Source: Erica L. Lizanoa, Michalle Mor Barak, Children and Youth Services Review, Volume 55, August 2015
From the abstract:
Workplace experiences that threaten the affective well-being of child welfare workers pose a hazard to child protection organizations as a whole. This study tests a series of proposed interrelationships of workplace demands and resources as predictors of burnout development and the subsequent impact of burnout on affective worker well-being (e.g. job satisfaction) using longitudinal data collected from a sample of public child welfare workers. This study uses multi-group path models to test hypotheses about the temporal order of the relationships between work demands and resources, burnout, and job satisfaction. The hypothesized models were tested individually by social support in the workplace and specialized child welfare training. The overall theory-driven conceptual model tested performed as was hypothesized with some noteworthy exceptions. Findings from the multi-group path models suggest that the type and level of job resource moderate the relationship between job demands, burnout and job satisfaction. Job demands had diverging effects on several relationships in the model with the exception of two relationships. The relationships between emotional exhaustion and depersonalization and emotional exhaustion and job satisfaction were consistent across all groups and models. This finding suggests that regardless of social support and specialized training, emotional exhaustion is positively related to depersonalization and negatively related to job satisfaction. All models demonstrated good model fit. This article describes the implications of study findings on future research and workforce management practices in child welfare organizations.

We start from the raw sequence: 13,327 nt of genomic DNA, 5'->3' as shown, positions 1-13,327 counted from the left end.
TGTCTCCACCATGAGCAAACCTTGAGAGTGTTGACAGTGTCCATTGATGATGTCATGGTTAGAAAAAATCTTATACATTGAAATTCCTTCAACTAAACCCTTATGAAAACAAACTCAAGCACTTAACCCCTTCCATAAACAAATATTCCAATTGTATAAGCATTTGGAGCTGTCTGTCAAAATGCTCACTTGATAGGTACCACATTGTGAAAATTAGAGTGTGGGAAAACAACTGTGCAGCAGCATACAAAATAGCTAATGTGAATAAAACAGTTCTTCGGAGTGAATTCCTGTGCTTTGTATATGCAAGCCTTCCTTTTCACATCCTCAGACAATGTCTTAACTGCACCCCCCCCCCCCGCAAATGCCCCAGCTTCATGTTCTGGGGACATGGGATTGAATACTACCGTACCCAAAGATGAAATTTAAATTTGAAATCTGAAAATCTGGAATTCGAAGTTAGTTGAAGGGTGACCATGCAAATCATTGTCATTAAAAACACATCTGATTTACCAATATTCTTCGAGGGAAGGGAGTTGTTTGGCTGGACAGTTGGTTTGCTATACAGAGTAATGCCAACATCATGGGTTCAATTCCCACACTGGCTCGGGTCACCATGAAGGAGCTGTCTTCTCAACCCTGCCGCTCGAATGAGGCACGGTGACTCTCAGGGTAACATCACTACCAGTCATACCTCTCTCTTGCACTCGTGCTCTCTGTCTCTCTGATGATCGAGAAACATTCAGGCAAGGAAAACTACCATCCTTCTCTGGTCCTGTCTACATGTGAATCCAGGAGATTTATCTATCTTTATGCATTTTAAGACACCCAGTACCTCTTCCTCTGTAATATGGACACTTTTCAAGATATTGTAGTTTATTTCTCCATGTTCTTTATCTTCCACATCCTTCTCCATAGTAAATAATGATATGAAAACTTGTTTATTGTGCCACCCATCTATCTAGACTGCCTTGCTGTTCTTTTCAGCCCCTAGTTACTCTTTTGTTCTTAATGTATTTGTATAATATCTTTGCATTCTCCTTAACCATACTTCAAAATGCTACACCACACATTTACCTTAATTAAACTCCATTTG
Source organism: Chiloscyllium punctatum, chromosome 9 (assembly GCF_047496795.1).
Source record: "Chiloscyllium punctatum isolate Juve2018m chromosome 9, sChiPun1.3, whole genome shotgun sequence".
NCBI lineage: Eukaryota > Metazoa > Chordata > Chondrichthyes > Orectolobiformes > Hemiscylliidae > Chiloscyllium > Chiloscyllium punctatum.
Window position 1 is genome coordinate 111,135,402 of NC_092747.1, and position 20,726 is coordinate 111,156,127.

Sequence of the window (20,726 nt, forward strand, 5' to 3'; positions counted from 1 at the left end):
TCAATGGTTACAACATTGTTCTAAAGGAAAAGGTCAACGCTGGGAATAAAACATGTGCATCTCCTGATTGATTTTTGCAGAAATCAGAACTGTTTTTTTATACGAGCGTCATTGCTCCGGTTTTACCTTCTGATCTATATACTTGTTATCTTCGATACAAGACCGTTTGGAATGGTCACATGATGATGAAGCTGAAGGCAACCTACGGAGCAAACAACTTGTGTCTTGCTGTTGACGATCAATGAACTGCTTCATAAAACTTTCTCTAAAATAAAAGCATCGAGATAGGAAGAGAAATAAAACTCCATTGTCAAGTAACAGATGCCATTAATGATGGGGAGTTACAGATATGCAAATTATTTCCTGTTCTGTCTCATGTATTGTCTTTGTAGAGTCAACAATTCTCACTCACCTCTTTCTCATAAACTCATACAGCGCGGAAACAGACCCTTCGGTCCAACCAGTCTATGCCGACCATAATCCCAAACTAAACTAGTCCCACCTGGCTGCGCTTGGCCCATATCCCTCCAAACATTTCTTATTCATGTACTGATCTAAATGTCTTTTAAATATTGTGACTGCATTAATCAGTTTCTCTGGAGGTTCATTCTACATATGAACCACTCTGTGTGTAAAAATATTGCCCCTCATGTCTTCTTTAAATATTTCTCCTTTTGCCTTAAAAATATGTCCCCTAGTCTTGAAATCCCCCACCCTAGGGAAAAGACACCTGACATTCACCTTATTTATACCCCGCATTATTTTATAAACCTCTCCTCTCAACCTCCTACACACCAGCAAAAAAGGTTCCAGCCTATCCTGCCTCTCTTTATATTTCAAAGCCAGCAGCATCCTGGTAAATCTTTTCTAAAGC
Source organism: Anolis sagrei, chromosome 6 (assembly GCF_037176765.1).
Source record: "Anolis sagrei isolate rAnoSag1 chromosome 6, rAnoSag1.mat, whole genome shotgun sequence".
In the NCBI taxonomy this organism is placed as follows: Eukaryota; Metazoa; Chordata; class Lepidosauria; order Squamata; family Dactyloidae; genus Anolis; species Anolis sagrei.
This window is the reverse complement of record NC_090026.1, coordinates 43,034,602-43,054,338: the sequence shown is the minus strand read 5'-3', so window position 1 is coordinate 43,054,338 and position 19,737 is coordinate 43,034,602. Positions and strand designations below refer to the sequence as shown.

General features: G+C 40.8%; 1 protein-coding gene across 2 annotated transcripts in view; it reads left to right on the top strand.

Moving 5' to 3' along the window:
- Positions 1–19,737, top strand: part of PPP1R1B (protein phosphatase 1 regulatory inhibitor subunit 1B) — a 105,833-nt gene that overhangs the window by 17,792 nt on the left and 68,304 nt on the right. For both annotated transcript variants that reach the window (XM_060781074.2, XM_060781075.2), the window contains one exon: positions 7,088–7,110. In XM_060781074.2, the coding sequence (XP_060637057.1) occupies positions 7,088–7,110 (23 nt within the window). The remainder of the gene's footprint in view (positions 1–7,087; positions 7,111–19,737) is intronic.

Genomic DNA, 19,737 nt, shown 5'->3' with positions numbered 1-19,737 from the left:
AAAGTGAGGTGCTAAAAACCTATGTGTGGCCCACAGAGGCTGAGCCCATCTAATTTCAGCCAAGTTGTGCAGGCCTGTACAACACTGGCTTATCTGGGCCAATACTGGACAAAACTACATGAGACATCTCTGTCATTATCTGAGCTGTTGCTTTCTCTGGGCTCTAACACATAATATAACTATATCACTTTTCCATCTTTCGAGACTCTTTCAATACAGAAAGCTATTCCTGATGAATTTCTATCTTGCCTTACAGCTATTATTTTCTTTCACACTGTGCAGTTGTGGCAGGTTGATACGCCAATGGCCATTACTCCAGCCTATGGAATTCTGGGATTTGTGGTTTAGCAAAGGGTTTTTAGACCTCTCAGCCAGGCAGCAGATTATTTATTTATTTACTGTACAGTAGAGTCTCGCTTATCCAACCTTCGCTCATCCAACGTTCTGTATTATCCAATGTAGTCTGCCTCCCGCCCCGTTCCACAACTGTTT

• We model the interrelationships between job demands, burnout, and job satisfaction using a series of multi-group path models.
• We test the moderating effect of supervisory support and specialized child welfare training on burnout and job satisfaction.
• Emotional exhaustion decreased job satisfaction.
• Social support and specialized child welfare training moderated the relationship between job burnout and job satisfaction.